Early Polk County Newspapers

The production of newspapers in the 1800’s rapidly increased, particularly in the 1830’s and 40’s, with the advent of penny papers. Previously newspapers were exclusive to subscribers in political and mercantile circles, costing an average of 6 cents and catering to literate men with leisure time and an interest in business and government affairs. The first penny paper, The Sun, was founded in 1833 and was bipartisan, relying on advertising for revenue instead of support from a political party—although each newspaper would continue to reflect its editor’s opinions and personality. These papers tended to focus more on entertainment and opened circulation to a more diverse segment of the population.

While penny papers were mostly produced in larger cities in the northeastern United States, they had an influence on country newspapers, such as the ones prominent in early Georgia: Southern Banner (Athens), The Georgia Constitutionalist (Augusta), The Federal Union (Milledgeville), and The Georgian (Savannah). Under the franking privilege, editors could send one another their papers without a fee, thus extending their reach and readership. Layouts and content were copied, sometimes without the expected attribution and dated foreign news was commonly printed verbatim. After 1845, the telegraph was utilized as a means of sharing fresh information from afar, the result being little focus on local, mundane news.

The first newspaper in Polk County, Georgia was found mentioned in the newspaper, Southern Recorder, on June 6, 1854. It is a reprinted article on the prospects of the planting season, listing its source as Cedartown Republican. There are various other mentions of this newspaper through 1855. Another early paper that garnered a mention is from an 1857 article in The Standard (Cassville) citing a new publication, Georgia Patriot, issued by J. and J. A. Borden. This paper had a political slant as it was quipped by the editor of The Standard, “our friends will have quite a task if they keep the Knownothing banner afloat, even in Polk county.” Research points the proprietorship of Georgia Patriot to father and son, John A. Borden and Joel Elias Borden of Calhoun County, Alabama, the latter listed as a newspaper editor in various sources. An ad in Cartersville’s, The Weekly Courier, states that the short-lived Georgia Patriot consolidated with The Courier in 1858. An unnamed Cedartown newspaper existed in 1859, as a letter from W. H. C. Prior to his sister said, “I will have forwarded you a paper published weekly at this place for which you must enclose the proprietor two dollars.” No physical copies remain of these early local newspapers.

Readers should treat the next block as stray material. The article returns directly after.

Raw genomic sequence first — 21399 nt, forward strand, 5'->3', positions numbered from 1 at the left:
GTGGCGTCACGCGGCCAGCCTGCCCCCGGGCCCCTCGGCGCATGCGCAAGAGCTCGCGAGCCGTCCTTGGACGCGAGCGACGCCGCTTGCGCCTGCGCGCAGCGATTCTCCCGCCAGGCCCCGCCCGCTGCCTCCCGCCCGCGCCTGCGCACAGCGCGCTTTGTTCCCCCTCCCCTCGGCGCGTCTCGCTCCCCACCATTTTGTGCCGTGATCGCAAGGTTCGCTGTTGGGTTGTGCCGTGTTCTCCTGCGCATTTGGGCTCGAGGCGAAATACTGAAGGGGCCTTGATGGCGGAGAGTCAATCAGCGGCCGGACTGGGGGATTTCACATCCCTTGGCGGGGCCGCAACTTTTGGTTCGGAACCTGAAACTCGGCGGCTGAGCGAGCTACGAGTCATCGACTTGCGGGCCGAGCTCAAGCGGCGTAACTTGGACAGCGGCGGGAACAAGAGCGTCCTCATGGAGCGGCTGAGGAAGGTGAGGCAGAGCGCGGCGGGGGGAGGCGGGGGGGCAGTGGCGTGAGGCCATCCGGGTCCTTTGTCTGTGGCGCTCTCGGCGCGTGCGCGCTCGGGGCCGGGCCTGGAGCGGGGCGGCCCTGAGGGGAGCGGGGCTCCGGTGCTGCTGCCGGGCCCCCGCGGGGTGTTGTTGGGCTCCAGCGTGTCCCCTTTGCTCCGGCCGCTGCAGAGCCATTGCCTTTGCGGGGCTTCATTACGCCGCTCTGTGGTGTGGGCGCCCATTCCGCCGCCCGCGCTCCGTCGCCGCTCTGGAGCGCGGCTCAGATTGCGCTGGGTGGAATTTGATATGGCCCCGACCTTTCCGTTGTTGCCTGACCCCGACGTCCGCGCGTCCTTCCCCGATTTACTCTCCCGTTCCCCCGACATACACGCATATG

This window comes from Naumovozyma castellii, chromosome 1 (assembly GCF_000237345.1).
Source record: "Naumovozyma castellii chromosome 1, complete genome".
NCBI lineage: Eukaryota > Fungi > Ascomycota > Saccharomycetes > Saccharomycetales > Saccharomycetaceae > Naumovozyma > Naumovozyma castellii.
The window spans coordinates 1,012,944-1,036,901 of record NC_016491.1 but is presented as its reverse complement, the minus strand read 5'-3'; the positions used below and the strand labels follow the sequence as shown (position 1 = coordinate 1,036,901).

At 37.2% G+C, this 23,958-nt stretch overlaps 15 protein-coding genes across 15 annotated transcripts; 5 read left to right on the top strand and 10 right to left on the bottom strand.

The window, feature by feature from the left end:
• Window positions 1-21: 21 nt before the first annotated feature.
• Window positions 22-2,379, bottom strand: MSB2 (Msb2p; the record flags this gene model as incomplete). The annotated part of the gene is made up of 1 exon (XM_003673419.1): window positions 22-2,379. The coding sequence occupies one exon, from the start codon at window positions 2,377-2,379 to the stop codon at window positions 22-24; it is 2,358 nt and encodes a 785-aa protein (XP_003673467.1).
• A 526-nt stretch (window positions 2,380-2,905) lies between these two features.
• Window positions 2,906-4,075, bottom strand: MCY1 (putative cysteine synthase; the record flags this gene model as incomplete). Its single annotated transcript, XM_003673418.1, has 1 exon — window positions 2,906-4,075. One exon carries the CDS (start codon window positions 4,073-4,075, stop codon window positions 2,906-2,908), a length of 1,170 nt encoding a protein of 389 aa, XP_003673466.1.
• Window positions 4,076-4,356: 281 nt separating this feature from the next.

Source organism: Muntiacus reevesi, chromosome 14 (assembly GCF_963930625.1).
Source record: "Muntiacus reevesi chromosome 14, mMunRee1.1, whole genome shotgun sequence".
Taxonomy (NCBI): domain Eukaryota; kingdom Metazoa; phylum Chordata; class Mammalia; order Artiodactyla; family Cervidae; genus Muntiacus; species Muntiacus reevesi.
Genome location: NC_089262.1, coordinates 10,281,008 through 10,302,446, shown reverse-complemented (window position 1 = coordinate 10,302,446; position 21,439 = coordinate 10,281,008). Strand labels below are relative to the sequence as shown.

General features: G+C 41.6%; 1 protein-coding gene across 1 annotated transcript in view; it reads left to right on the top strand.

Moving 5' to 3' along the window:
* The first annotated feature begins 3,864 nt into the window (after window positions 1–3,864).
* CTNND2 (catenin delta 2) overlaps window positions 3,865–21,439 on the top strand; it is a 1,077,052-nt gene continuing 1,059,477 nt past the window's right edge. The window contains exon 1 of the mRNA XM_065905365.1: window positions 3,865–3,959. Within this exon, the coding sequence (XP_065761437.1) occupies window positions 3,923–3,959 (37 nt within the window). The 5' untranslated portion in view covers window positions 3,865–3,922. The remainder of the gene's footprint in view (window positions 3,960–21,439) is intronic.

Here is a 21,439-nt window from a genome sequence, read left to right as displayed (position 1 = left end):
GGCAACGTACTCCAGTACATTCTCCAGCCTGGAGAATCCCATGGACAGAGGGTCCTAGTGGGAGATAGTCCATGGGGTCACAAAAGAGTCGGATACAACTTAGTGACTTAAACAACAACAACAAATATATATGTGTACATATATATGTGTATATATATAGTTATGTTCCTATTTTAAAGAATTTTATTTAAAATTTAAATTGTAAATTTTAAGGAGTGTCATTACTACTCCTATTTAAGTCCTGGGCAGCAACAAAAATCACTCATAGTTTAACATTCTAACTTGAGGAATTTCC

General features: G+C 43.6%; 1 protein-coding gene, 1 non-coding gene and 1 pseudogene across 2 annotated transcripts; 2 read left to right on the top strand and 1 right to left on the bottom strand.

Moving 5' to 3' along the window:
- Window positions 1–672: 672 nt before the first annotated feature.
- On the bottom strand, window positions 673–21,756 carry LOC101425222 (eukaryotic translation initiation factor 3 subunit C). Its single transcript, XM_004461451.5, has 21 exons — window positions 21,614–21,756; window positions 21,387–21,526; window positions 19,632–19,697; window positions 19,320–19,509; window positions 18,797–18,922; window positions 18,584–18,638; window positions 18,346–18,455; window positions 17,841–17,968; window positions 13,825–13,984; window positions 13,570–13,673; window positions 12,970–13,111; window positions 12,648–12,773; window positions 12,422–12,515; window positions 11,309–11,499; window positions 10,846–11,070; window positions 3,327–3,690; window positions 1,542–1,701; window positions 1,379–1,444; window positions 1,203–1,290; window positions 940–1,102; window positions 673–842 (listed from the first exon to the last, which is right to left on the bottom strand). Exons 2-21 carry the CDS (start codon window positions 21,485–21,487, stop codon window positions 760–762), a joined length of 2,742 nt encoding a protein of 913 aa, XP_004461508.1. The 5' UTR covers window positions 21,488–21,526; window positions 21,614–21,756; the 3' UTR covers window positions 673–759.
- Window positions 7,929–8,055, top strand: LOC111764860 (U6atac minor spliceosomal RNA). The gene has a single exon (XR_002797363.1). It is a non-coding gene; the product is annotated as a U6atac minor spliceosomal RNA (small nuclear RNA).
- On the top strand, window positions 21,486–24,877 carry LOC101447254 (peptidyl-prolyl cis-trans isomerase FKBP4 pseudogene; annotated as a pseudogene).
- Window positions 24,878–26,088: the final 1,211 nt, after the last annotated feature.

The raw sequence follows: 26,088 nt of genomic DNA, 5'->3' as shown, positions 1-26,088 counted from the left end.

Newspapers during this time were often the efforts of a single owner who acted as reporter, editor and printer, leaving little time for quality, original content. They borrowed editorials, poetry, serials, and other fillers from mass produced newspapers and sometimes more localized pieces from neighboring cities (such as the planting article mentioned above). The earliest Rockmart newspaper in the Polk County Historical Society’s archives is The Reporter, 1872-1874. A weekly publishing by J. T. Gibson, it contained several sheets following the expected formula—repurposed information and heavy advertisements on the repetitive sheets, and timely or localized news on the back pages. Because word-of-mouth was quicker on local matters than a weekly newspaper, society news was not prevalent in Polk County newspapers until the turn of the century.

Four Cedartown newspapers evolved from the late 1860’s onward, with the current Polk County Standard Journal still in print today. The Cedartown Record began in 1869 by W. S. D. Wikle, followed by The Cedartown Express in 1874 by Thomas Gibson, possibly the same editor or related to the Gibson editor of The Reporter (Rockmart). Cedartown Advertiser was started in 1878 by Dr. William Bradford and later renamed Cedartown Standard by its subsequent owners, E. B. Russell and W. S. Coleman. It is the oldest continuously published newspaper in the county.

Rockmart also went through its share of various and renamed publications, from The Reporter (1872) to The Rockmart Slate (1885), The Rockmart Courier (listed as sold in 1908), The Rockmart News (1909), and The Rockmart Journal (1930). In addition to these city newspapers, Professor Lewis Emory Hall, principal of the Cedartown Colored Public School (later named Cedar Hill High School), began a weekly newspaper in 1895, Cedartown Watchman. Its heading read, “A weekly newspaper published for the moral, intellectual and material elevation of the Negro in general, and those of Cedartown and Polk county, Ga., in particular.” PCHS archives contain a single partial copy of this paper, with an introductory article, news about the school, and a society piece.

The Polk County Historical Society’s Genealogical Research Library at 205 South College Street, located in the basement of the Hawkes Children’s Library building, contains a newspaper research room with bound newspaper books from 1870 to 1991. Some of this material is too fragile to handle but has fortunately been digitalized by the Digital Library of Georgia. The current count for Polk County newspapers online at https://gahistoricnewspapers.galileo.usg.edu includes 139 issues of The Cedartown Record (1874-1879), 37 issues of The Cedartown Express (1874-1879), 199 issues of Cedartown Advertiser (1878-1889), and 937 issues of The Cedartown Standard (1889-1946). Owing to copyright laws, the latest date scanned of The Cedartown Standard available for online viewing is 1922, making PCHS’s newspaper archives from 1923 to 1991 a valuable resource for the community. The PCHS Library is open Wednesdays from 11:00 a.m. to 4:00 p.m., Thursdays & Fridays during the same hours if we have staff volunteers available, and by appointment.